It’s all very different from when Darina first arrived there in the 1960s at the age of 18 straight from a hotel and catering course in Cathal Brugha Street in Dublin. “This was at a time when you could count the amount of good restaurants in Ireland on one hand and none would take a woman in the kitchen. Men were chefs. Women ran tea shops or worked in country hotels, of which there were many wonderful doyens. Anyway, chefs had no status, so cooking was out of the question for my lovely Dominican nuns and my mother. I had to go into management.”

She grew up in Cullohill in Co Laois, the eldest of nine, and no stranger to family businesses. Her father, and grandfather before him, supplied the needs of the whole village. “I think in one of John B. Keane’s plays it was rather inelegantly called a ‘gombeen man’. The person who had the shop, the pub, the post-office, was the auctioneer, the undertaker, sold seeds, bought wool. He was an entrepreneur. And I was brought up in that environment, weighing tea from a tea chest, chatting to customers. I bet I was so precocious. You can imagine – bold as brass. At that time all the children were the children of the village. Everyone would look out for someone else’s children. If hungry I’d just run into whichever house was there and sit at the table and expected to be fed.”

She was 14 when her father died. Her brother William took over the running of the business. When she went to Dublin she’d tell him all about the food she was eating and he’d say “Remember when those prawn cocktails are slipping down your neck who’s at home working to keep you there!” She chuckles. “He was not indulgent of this half wild sister he had.”

Her introduction to the Allen family was serendipitous. When chastised by a lecturer for not finding a job, she explained to her that she “wanted to go into a really good kitchen”.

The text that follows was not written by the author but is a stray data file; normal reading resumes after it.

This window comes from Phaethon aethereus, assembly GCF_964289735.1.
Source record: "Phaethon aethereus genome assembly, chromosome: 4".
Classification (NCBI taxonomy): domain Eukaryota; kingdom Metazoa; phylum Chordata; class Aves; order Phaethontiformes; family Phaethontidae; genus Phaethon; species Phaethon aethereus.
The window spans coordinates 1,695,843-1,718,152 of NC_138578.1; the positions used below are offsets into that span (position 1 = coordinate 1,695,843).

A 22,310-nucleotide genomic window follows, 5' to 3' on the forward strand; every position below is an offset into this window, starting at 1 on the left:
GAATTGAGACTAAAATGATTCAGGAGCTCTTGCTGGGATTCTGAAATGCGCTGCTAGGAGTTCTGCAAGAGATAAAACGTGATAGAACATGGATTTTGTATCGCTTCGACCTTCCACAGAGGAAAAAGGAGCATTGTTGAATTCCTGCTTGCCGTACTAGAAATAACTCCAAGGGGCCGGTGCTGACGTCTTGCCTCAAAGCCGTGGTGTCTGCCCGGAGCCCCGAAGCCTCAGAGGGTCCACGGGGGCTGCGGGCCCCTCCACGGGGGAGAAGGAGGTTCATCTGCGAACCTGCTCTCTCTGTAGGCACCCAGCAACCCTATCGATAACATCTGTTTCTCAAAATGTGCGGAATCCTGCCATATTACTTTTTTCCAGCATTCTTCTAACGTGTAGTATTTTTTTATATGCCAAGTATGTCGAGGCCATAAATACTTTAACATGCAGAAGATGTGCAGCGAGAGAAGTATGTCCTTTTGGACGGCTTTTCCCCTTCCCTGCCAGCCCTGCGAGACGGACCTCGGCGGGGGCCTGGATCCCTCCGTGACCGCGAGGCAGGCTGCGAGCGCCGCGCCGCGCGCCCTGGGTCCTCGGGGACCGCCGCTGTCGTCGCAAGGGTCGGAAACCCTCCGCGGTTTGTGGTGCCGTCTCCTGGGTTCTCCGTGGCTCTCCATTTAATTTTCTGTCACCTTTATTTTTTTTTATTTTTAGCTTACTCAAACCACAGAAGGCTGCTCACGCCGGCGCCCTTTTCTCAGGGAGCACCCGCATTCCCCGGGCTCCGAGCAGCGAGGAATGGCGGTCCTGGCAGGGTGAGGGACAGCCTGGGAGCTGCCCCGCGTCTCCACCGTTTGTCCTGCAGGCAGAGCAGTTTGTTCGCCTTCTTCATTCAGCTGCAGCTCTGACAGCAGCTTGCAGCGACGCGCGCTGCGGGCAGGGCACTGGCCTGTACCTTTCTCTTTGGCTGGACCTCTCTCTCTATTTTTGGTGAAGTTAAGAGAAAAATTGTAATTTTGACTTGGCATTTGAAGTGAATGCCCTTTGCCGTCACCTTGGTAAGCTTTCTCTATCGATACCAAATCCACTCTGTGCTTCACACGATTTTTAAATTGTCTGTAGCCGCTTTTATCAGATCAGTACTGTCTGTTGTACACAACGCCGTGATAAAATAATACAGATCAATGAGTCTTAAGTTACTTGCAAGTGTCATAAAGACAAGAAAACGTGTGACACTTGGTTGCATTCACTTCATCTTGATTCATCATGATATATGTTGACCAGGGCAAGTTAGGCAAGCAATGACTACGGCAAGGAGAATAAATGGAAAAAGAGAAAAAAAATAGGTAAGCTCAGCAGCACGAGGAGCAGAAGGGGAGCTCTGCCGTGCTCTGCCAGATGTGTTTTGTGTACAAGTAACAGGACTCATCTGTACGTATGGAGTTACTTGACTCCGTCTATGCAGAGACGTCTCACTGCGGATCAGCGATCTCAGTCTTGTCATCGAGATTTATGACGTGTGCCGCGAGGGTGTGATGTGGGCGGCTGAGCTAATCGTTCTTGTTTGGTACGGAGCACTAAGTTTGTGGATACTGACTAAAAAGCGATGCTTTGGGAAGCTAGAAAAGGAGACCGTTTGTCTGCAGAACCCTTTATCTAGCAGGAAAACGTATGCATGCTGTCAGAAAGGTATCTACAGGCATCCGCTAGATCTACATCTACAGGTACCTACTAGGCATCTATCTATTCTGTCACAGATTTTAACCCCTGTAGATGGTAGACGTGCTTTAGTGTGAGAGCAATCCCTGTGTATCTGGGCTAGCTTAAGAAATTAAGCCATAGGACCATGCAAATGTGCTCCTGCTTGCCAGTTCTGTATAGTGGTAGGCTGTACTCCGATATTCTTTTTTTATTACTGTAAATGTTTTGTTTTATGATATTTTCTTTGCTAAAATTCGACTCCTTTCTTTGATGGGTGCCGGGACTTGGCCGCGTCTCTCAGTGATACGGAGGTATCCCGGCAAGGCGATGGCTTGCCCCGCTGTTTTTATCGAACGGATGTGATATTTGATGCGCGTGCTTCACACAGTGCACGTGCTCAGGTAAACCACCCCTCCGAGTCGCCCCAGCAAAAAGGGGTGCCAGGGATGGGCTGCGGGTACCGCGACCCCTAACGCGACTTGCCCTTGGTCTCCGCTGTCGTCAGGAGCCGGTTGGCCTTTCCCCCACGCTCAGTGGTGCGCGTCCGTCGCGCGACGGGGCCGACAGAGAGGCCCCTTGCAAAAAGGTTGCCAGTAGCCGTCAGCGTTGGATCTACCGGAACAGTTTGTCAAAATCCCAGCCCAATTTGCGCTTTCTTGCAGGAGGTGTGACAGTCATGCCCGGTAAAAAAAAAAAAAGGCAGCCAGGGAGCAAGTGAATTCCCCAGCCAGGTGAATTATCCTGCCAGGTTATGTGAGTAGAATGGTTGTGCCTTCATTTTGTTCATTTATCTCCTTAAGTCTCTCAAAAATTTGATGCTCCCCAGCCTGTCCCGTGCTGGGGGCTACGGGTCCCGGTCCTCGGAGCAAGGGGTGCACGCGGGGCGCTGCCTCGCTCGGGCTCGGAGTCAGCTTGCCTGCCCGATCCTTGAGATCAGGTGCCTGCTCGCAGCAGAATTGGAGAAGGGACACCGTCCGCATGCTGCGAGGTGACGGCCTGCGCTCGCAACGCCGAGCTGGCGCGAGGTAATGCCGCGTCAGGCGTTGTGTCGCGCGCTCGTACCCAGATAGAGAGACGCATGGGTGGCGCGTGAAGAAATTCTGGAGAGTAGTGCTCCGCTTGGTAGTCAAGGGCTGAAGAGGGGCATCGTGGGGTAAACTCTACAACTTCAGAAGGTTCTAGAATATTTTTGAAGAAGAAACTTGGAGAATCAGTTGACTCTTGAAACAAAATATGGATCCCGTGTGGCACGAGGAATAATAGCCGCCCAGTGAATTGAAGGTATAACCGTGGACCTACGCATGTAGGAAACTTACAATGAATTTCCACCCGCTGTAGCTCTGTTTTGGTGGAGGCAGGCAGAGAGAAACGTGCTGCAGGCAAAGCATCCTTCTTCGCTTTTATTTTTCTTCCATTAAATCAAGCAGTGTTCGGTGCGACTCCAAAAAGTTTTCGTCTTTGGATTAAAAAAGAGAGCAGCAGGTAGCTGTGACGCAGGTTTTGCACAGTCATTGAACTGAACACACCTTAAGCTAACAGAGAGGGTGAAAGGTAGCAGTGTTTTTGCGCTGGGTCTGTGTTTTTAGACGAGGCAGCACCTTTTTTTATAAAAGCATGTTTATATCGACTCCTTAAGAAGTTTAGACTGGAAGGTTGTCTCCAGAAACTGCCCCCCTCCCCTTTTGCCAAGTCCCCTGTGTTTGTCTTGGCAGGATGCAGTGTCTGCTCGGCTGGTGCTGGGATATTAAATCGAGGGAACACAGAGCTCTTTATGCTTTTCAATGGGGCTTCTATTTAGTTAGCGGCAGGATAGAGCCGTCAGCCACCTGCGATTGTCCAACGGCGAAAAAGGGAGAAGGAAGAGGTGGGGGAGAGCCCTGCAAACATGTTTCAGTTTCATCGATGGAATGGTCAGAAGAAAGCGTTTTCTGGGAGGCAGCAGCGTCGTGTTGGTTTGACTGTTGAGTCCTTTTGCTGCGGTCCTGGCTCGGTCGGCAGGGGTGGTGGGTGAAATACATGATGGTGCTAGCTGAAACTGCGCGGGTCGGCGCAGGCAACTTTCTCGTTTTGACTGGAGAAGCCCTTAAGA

“ I wanted to learn about herbs and how to make home-made ice-cream and soufflés and pates and terrines. I don’t know where I got those ideas. She told me about this farmer’s wife in Cork who seemed to have opened a restaurant in her house. She got me the name on a piece of paper and it was Myrtle Allen, my future mother-in-law. You never know the things that are going to shape the course of your life.”

Myrtle was already an outlier in the Irish food wasteland. “At the time she was considered very amateurish, writing a new menu every day,” says Allen. “But now that’s the height of fashion. Myrtle had no training. She wanted people to feel as though they were coming to a dinner party in a country house.”

She recalls arriving there. “I drove up the big long avenue with my mother and William. As we drove up there seemed to be the beginnings of a golf course on the side and a few people playing golf on it and I remember my mother, a pragmatic mother of nine, saying ‘the first thing you’ll have to do here is get a hedge clippers to those nettles’ Mummy would have been a nice tidy gardener. There were cars scattered here and there.

“When we drove up to the big house the door was open into the front hall. It was wide open. We walked in and there was no one there. The Sunday papers had been left on a big box that had all the croquet mallets in it and they’d been blown over and had unfurled along the hall. We called and nobody came. Mummy and William thought it was terribly peculiar.

“After five minutes we walked back to the car. And the next thing, this funny long haired fellow in bare feet and shorts ran up and said ‘are you the person that’s come here to help us?’ It was Timmy. I always remember the words. ‘Are you the person who’s come here to help us?’ ”

“Then they came up and we had tea and they gave me a warm lovely welcome. As my mother and William were leaving, William said to me ‘if you don’t like it, now, ring us up and we’ll come back down to get you after a few days, which was most unlike him. He must have thought it was a very peculiar place. But I was settled in from the first mouthful of tea.”

It was a jubilantly informal atmosphere. “There were three or four others in the kitchen, all local girls and boys Myrtle had trained herself. We used to cook barefoot in the summer. You couldn’t do that now. And I was like a sponge. I just couldn’t get enough of cooking side-by-side with her.”

She also fell in love. A short while later she and Tim married and a year later again they had their first child. In the early 1980s, when oil prices called time on their horticulture business, Darina decided to set up a cookery school and went to do a course at Marcella Hazan’s school in Italy. “Timmy took the last of our money from the bank to pay for it, he maybe even borrowed. He says it was the best investment he ever made.” There, she had two “eureka moments” – that Irish ingredients were of a better quality than Italian ingredients, and that we were under-pricing local food.